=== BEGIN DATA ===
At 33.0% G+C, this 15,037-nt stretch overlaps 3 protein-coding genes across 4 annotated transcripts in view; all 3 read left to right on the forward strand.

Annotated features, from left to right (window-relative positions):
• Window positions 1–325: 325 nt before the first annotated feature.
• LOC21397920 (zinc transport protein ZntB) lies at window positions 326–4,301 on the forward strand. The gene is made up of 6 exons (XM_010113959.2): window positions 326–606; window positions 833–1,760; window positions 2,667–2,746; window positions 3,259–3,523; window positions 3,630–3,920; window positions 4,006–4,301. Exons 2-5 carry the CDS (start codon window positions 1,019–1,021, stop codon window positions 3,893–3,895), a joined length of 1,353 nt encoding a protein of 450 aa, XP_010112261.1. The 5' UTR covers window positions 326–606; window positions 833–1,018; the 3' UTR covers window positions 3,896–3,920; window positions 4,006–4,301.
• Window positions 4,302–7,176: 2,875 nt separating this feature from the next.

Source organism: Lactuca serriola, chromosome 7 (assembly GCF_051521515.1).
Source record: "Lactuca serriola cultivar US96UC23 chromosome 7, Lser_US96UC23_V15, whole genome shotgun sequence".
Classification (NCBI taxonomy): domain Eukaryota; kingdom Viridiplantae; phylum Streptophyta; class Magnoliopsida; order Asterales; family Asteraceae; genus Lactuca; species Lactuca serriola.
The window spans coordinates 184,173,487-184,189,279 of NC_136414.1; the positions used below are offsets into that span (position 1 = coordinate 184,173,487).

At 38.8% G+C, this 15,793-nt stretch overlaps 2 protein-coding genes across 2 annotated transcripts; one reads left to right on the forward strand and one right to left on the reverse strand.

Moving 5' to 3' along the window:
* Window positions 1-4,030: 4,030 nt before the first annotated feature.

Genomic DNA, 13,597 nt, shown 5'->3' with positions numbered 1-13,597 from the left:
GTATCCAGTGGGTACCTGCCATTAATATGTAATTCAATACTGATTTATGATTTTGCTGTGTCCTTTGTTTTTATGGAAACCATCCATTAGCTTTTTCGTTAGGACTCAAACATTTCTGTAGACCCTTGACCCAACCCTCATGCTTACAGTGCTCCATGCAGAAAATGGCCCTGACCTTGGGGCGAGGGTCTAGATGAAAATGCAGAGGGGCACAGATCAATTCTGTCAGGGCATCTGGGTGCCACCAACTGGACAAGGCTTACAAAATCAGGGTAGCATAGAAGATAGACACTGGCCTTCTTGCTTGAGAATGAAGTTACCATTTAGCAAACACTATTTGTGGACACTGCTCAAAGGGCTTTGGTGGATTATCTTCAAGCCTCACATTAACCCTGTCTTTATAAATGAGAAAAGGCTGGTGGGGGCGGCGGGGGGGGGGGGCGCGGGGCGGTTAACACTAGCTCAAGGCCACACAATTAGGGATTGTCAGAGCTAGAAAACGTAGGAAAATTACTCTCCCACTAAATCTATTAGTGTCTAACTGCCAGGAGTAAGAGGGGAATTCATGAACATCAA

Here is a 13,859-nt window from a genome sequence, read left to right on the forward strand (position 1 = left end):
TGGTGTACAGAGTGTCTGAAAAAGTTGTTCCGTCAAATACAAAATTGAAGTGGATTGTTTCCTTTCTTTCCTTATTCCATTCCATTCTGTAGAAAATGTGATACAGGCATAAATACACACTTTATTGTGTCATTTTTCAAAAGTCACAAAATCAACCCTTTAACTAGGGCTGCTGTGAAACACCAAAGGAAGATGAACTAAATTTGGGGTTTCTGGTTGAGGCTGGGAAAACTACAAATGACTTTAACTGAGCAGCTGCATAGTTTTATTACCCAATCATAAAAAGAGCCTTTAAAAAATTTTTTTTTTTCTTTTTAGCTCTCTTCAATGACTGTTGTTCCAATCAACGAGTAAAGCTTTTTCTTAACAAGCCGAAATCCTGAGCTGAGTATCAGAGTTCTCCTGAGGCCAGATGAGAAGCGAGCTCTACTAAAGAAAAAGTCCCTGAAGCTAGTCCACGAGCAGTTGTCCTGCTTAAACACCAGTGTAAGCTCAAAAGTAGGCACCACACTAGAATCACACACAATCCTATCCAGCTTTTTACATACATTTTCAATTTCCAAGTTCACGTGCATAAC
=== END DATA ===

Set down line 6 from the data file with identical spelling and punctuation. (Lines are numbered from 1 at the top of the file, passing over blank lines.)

Source organism: Lactuca serriola, chromosome 7 (assembly GCF_051521515.1).